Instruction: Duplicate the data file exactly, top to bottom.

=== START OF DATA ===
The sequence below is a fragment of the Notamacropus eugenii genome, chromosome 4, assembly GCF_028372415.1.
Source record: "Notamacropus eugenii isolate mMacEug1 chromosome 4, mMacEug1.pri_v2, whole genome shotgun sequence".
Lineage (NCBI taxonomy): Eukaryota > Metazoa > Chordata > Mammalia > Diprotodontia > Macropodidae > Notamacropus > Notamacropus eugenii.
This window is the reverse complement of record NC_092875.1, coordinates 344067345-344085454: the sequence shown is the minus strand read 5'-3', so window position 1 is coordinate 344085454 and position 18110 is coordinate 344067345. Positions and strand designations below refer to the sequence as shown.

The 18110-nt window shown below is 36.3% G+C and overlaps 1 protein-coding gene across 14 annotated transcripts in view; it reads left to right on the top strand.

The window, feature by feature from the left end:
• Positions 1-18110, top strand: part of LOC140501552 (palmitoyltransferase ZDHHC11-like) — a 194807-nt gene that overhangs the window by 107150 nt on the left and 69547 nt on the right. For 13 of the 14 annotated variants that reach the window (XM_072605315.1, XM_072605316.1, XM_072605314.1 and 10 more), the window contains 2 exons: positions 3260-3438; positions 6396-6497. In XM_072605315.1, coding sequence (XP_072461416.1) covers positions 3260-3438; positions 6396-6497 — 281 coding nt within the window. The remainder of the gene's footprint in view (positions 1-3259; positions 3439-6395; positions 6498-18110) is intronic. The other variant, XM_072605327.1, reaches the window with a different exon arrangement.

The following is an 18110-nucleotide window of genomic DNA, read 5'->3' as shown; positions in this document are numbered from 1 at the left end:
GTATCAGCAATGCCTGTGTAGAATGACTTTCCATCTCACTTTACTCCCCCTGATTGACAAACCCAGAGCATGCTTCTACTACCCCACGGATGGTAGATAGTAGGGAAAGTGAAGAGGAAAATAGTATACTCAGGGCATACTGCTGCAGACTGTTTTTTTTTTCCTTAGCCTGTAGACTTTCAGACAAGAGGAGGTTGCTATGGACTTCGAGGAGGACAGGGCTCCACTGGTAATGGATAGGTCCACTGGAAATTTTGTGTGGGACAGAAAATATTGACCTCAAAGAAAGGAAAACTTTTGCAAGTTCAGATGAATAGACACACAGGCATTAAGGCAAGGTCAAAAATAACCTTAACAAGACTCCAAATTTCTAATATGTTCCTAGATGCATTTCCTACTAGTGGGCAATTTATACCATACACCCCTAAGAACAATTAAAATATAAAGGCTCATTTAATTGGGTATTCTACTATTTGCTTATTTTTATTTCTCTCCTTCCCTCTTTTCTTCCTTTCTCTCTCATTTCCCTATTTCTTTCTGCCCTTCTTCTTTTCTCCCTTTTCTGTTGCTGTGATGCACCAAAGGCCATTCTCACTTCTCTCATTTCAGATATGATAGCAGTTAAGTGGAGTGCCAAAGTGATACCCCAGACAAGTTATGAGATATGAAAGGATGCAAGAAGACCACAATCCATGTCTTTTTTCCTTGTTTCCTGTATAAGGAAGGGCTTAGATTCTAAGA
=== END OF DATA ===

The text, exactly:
The sequence below is a fragment of the Notamacropus eugenii genome, chromosome 4, assembly GCF_028372415.1.
Source record: "Notamacropus eugenii isolate mMacEug1 chromosome 4, mMacEug1.pri_v2, whole genome shotgun sequence".
Lineage (NCBI taxonomy): Eukaryota > Metazoa > Chordata > Mammalia > Diprotodontia > Macropodidae > Notamacropus > Notamacropus eugenii.
This window is the reverse complement of record NC_092875.1, coordinates 344067345-344085454: the sequence shown is the minus strand read 5'-3', so window position 1 is coordinate 344085454 and position 18110 is coordinate 344067345. Positions and strand designations below refer to the sequence as shown.

The 18110-nt window shown below is 36.3% G+C and overlaps 1 protein-coding gene across 14 annotated transcripts in view; it reads left to right on the top strand.

The window, feature by feature from the left end:
• Positions 1-18110, top strand: part of LOC140501552 (palmitoyltransferase ZDHHC11-like) — a 194807-nt gene that overhangs the window by 107150 nt on the left and 69547 nt on the right. For 13 of the 14 annotated variants that reach the window (XM_072605315.1, XM_072605316.1, XM_072605314.1 and 10 more), the window contains 2 exons: positions 3260-3438; positions 6396-6497. In XM_072605315.1, coding sequence (XP_072461416.1) covers positions 3260-3438; positions 6396-6497 — 281 coding nt within the window. The remainder of the gene's footprint in view (positions 1-3259; positions 3439-6395; positions 6498-18110) is intronic. The other variant, XM_072605327.1, reaches the window with a different exon arrangement.

The following is an 18110-nucleotide window of genomic DNA, read 5'->3' as shown; positions in this document are numbered from 1 at the left end:
GTATCAGCAATGCCTGTGTAGAATGACTTTCCATCTCACTTTACTCCCCCTGATTGACAAACCCAGAGCATGCTTCTACTACCCCACGGATGGTAGATAGTAGGGAAAGTGAAGAGGAAAATAGTATACTCAGGGCATACTGCTGCAGACTGTTTTTTTTTTCCTTAGCCTGTAGACTTTCAGACAAGAGGAGGTTGCTATGGACTTCGAGGAGGACAGGGCTCCACTGGTAATGGATAGGTCCACTGGAAATTTTGTGTGGGACAGAAAATATTGACCTCAAAGAAAGGAAAACTTTTGCAAGTTCAGATGAATAGACACACAGGCATTAAGGCAAGGTCAAAAATAACCTTAACAAGACTCCAAATTTCTAATATGTTCCTAGATGCATTTCCTACTAGTGGGCAATTTATACCATACACCCCTAAGAACAATTAAAATATAAAGGCTCATTTAATTGGGTATTCTACTATTTGCTTATTTTTATTTCTCTCCTTCCCTCTTTTCTTCCTTTCTCTCTCATTTCCCTATTTCTTTCTGCCCTTCTTCTTTTCTCCCTTTTCTGTTGCTGTGATGCACCAAAGGCCATTCTCACTTCTCTCATTTCAGATATGATAGCAGTTAAGTGGAGTGCCAAAGTGATACCCCAGACAAGTTATGAGATATGAAAGGATGCAAGAAGACCACAATCCATGTCTTTTTTCCTTGTTTCCTGTATAAGGAAGGGCTTAGATTCTAAGA